In the midst of the Russian Revolution of 1905, the crew of the battleship Potemkin mutiny against the brutal, tyrannical regime of the vessel's officers. The resulting street demonstration in Odessa brings on a police massacre.
Sergei M. Eisenstein
During 1st WW, two French officers are captured. Captain De Boeldieu is an aristocrat while Lieutenant Marechal was a mechanic in civilian life. They meet other prisoners from various backgrounds, as Rosenthal, son of wealthy Jewish bankers. They are separated from Rosenthal before managing to escape. A few months later, they meet again in a fortress commanded by the aristocrat Van Rauffenstein. De Boeldieu strikes up a friendship with him but Marechal and Rosenthal still want to escape...Written by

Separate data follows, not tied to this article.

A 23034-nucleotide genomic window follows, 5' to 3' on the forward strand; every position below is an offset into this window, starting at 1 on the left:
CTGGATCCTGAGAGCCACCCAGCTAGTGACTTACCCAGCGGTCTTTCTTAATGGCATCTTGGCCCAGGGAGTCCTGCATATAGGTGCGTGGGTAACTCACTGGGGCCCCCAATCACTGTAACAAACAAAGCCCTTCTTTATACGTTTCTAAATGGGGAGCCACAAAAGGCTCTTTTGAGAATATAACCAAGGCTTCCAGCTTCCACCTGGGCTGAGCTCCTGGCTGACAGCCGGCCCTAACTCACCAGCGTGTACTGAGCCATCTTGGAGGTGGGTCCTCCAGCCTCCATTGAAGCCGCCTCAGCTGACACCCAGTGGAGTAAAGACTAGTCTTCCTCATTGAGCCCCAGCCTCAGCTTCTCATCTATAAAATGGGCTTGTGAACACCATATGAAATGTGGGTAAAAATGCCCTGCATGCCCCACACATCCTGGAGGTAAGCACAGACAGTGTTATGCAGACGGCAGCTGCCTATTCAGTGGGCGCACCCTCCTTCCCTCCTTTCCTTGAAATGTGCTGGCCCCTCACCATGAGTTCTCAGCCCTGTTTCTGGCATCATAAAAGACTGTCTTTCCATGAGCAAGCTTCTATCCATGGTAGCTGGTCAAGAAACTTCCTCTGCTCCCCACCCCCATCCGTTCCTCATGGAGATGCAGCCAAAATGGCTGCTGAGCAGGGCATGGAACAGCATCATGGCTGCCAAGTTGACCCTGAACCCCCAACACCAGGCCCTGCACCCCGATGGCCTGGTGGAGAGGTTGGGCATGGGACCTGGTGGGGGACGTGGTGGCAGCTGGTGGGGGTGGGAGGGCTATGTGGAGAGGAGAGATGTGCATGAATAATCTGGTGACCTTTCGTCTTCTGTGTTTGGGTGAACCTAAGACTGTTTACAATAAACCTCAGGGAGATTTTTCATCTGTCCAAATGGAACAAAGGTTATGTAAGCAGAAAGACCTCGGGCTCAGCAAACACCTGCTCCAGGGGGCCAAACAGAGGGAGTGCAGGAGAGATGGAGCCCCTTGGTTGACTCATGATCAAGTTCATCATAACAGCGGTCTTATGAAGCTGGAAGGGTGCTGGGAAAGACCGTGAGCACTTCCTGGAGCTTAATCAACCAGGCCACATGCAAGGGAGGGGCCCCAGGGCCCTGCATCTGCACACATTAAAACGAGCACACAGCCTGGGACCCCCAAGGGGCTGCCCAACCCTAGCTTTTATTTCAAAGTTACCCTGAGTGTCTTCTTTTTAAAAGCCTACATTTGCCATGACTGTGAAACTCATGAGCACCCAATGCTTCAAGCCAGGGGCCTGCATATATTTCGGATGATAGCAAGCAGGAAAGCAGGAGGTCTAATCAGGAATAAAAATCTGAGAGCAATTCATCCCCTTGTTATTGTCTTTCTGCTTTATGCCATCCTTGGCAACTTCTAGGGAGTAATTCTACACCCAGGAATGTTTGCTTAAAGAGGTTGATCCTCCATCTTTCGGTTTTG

Just saw it again on TCM, and now I see things in the film that make me question my high regard and admiration for it. This classic film has a special glow of humanity, which makes it unique and instinctively accessible. One can understand why it was such a hit in 1937. At the same time, this is not a surrealist film or a satire as the title might suggest, but an interpretation of horrific events from the point view of a humanist, and in that sense you get the inspirational message which seeks to outweigh other issues, but if you stop and think about the whole thing you end up appalled by some of the conclusions you might end up with. If it had successfully advanced the theme that war is hell and that men seek to preserve their humanity under these conditions, fine. But that is not the end result: the balance between the anti-war message and the idea that WWI was a gentlemen's war and that it brought the best out of men somehow leans on screen towards the latter and lends the film to negative interpretations. Renoir refuses to openly condemn war nor show its ugly face but by implication. And you can't say that wasn't Renoir's style, given his in-your-face condemnation of the attitudes of French's aristocracy prior to WWII in The Rules of the Game. Renoir emphasizes the men being pals and patriotic, eating well, joking, and dancing, which is what Renoir as a humanist understands men wish to do instead of fight, but the lack of any substantial sense of horror and suffering makes for an unbalanced film. The suffering is almost all psychological (life away from home and wife, loneliness) but it is hardly felt, except in the part of the story with the German woman, which is very successfully told. The physical suffering is not exposed at all, except for von Stroheimm's ailments, which are discussed tangentially, and even that suffering is mentioned but not felt. Renoir seems to expect the audience to presuppose the horror and the suffering. Renoir's conclusions in this film are confusing, naive and might even be considered downright insulting, particularly in the historic period this film was made. The problem might not be in Renoir's point of view or intentions but in what he actually put on the screen. So all in all, I'm not sure what Renoir is saying in this film, and therefore can not regard it as highly as I once did. I also agree with other reviewers that Renoir's technique is extraordinary but that the script is a mess. All in all, if you trust Renoir and stay with the humanistic theme and try to avoid any other interpretation you will still feel this is a great film, if not, then you will have serious reservations. I for one now have doubts.
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